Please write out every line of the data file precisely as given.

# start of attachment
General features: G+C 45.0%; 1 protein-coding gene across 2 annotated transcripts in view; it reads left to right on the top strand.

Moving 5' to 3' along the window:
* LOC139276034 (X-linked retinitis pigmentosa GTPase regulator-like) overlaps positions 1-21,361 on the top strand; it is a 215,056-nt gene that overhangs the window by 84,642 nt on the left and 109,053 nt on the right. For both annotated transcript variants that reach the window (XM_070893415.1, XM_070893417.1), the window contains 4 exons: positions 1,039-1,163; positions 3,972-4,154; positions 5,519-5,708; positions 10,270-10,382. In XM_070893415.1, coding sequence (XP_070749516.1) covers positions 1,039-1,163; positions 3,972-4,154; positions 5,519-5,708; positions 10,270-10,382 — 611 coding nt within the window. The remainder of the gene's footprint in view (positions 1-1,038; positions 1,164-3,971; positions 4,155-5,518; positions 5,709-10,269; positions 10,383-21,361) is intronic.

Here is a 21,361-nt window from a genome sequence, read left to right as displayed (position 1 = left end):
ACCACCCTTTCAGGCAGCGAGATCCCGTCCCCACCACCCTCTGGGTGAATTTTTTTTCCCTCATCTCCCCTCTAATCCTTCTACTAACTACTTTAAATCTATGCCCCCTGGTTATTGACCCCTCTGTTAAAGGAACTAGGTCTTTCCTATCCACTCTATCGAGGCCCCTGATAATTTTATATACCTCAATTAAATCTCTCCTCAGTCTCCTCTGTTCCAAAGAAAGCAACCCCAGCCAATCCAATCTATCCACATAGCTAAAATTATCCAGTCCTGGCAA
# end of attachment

General features: G+C 45.0%; 1 protein-coding gene across 2 annotated transcripts in view; it reads left to right on the top strand.

Moving 5' to 3' along the window:
* LOC139276034 (X-linked retinitis pigmentosa GTPase regulator-like) overlaps positions 1-21,361 on the top strand; it is a 215,056-nt gene that overhangs the window by 84,642 nt on the left and 109,053 nt on the right. For both annotated transcript variants that reach the window (XM_070893415.1, XM_070893417.1), the window contains 4 exons: positions 1,039-1,163; positions 3,972-4,154; positions 5,519-5,708; positions 10,270-10,382. In XM_070893415.1, coding sequence (XP_070749516.1) covers positions 1,039-1,163; positions 3,972-4,154; positions 5,519-5,708; positions 10,270-10,382 — 611 coding nt within the window. The remainder of the gene's footprint in view (positions 1-1,038; positions 1,164-3,971; positions 4,155-5,518; positions 5,709-10,269; positions 10,383-21,361) is intronic.

Here is a 21,361-nt window from a genome sequence, read left to right as displayed (position 1 = left end):
ACCACCCTTTCAGGCAGCGAGATCCCGTCCCCACCACCCTCTGGGTGAATTTTTTTTCCCTCATCTCCCCTCTAATCCTTCTACTAACTACTTTAAATCTATGCCCCCTGGTTATTGACCCCTCTGTTAAAGGAACTAGGTCTTTCCTATCCACTCTATCGAGGCCCCTGATAATTTTATATACCTCAATTAAATCTCTCCTCAGTCTCCTCTGTTCCAAAGAAAGCAACCCCAGCCAATCCAATCTATCCACATAGCTAAAATTATCCAGTCCTGGCAA